ALEXANDER OSTROVSKY (1823-1886)
OSTROVSKY is the great Russian dramatist of the central decades
of the nineteenth century, of the years when the realistic school
was all-powerful in Russian literature, of the period when Turgenev,
Dostoyevsky, and Tolstoy created a literature of prose fiction
that has had no superior in the world's history. His work in
the drama takes its place beside theirs in the novel. Obviously
inferior as it is in certain ways, it yet sheds light on an important
side of Russian life that they left practically untouched. Turgenev
and Tolstoy were gentlemen by birth, and wrote of the fortunes
of the Russian nobility or of the peasants whose villages bordered
on the nobles' estates. Dostoyevsky, though not of this landed-proprietor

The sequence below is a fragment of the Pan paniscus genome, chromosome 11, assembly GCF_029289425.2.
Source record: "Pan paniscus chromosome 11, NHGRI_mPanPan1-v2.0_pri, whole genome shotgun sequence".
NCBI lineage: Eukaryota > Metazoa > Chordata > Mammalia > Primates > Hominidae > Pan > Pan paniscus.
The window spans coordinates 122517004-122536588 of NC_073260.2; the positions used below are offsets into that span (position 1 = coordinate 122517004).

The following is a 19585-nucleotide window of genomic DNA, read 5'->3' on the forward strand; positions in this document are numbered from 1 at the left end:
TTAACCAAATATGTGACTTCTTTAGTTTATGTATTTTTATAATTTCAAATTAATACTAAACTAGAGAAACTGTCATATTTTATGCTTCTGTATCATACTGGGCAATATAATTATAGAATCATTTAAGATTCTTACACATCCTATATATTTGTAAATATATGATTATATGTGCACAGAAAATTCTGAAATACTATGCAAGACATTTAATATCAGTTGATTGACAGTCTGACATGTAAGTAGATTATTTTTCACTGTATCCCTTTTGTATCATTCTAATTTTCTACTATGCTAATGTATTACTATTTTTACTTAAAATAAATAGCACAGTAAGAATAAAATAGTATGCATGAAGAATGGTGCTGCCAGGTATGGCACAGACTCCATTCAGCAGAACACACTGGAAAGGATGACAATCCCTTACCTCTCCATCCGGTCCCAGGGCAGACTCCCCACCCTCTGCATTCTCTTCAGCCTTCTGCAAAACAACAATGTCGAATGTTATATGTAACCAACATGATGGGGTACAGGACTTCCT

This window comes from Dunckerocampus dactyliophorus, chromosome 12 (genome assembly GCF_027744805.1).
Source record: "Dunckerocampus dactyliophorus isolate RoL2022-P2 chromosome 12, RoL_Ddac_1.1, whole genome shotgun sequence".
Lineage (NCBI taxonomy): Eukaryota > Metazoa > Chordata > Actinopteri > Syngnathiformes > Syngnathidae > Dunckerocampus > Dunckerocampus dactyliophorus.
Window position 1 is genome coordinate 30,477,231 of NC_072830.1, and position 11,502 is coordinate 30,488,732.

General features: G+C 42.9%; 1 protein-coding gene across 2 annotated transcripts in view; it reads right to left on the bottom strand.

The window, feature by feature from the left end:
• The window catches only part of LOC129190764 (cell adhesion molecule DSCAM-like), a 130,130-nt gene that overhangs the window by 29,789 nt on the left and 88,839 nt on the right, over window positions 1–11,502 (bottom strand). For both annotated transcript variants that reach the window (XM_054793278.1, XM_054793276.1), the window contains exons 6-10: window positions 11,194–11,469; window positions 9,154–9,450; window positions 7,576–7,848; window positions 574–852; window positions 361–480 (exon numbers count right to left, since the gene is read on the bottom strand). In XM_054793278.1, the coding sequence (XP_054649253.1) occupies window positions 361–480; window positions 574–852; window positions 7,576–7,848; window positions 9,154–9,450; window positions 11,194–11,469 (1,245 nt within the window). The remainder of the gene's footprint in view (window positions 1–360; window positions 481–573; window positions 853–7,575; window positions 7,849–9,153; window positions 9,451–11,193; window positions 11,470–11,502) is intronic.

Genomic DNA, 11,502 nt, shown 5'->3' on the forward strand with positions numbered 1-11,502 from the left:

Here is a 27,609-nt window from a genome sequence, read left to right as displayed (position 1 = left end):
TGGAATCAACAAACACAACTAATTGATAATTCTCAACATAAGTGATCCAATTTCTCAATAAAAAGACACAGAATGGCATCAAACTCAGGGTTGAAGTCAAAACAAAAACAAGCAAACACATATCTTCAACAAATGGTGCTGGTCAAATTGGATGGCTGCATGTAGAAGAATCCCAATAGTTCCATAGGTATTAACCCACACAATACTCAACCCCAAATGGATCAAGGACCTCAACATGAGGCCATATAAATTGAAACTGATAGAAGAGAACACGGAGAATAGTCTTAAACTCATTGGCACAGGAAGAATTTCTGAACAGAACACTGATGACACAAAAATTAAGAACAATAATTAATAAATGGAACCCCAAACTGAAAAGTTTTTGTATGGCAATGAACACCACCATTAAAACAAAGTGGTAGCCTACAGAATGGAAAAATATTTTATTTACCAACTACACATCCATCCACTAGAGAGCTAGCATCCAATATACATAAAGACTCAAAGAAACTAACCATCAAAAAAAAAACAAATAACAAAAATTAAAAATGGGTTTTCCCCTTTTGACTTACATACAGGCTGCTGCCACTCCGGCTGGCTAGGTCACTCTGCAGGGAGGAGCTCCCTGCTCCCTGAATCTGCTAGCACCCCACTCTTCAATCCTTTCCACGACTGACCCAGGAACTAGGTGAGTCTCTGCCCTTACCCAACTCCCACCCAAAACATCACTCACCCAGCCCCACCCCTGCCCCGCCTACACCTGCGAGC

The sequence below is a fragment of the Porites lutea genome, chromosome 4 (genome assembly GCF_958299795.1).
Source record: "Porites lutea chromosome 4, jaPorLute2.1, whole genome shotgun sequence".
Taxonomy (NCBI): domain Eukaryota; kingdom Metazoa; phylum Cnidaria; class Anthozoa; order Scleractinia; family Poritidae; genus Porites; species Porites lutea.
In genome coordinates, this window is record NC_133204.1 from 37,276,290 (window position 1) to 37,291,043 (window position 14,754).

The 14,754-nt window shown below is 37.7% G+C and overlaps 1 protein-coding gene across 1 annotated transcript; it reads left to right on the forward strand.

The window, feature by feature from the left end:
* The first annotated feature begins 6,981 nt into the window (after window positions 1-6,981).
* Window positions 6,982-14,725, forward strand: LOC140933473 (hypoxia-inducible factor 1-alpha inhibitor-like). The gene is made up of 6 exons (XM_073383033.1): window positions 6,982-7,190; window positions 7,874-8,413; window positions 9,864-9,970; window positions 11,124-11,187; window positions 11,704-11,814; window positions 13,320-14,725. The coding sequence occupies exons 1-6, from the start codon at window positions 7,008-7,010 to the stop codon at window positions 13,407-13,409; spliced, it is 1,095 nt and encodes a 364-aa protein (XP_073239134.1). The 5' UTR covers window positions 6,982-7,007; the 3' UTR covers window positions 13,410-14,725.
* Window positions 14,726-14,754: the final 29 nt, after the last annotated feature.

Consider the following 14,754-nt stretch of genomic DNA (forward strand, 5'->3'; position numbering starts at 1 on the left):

school, still dealt with the nobility, albeit with its waifs
and strays. None of these masters more than touched the Russian
merchants, that homespun moneyed class, crude and coarse, grasping
and mean, without the idealism of their educated neighbors in
the cities or the homely charm of the peasants from whom they
themselves sprang, yet gifted with a rough force and determination
not often found among the cultivated aristocracy. This was the
field that Ostrovsky made peculiarly his own.
With this merchant class Ostrovsky was
familiar from his childhood. Born in 1823, he was the son of
a lawyer doing business among the Moscow tradesmen. After finishing
his course at the gymnasium and spending three years at the University
of Moscow, he entered the civil service in 1843 as an employee
of the Court of Conscience in Moscow, from which he transferred
two years later to the Court of Commerce, where he continued